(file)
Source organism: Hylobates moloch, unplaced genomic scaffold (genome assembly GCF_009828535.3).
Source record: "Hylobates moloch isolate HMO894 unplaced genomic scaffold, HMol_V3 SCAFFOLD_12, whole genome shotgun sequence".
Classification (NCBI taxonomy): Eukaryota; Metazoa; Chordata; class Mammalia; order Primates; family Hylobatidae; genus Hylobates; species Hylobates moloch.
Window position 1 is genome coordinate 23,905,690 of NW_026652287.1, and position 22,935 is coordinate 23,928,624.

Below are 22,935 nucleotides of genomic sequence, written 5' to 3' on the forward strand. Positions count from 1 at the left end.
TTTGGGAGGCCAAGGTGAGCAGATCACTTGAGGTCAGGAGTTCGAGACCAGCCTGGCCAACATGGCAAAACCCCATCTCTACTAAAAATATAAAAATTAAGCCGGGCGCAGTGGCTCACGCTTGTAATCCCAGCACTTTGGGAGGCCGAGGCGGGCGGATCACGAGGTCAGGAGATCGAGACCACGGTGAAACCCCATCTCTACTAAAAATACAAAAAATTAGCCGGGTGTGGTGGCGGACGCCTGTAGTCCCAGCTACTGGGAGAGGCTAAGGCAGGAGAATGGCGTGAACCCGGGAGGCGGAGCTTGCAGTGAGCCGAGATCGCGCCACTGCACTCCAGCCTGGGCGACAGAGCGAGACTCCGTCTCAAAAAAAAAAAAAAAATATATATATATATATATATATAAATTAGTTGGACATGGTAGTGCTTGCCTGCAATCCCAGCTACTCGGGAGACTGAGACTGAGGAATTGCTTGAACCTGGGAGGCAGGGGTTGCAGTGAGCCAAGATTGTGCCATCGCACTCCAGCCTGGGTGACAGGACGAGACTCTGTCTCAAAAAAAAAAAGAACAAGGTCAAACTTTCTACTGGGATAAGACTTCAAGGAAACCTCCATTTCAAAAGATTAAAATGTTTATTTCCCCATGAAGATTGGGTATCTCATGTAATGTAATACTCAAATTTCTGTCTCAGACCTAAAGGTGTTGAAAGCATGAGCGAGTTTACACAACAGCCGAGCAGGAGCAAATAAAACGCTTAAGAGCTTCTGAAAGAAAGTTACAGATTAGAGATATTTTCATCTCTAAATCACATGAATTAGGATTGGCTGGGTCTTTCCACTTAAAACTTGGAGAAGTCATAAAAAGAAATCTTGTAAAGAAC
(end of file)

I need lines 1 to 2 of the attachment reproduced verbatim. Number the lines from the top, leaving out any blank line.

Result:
Source organism: Hylobates moloch, unplaced genomic scaffold (genome assembly GCF_009828535.3).
Source record: "Hylobates moloch isolate HMO894 unplaced genomic scaffold, HMol_V3 SCAFFOLD_12, whole genome shotgun sequence".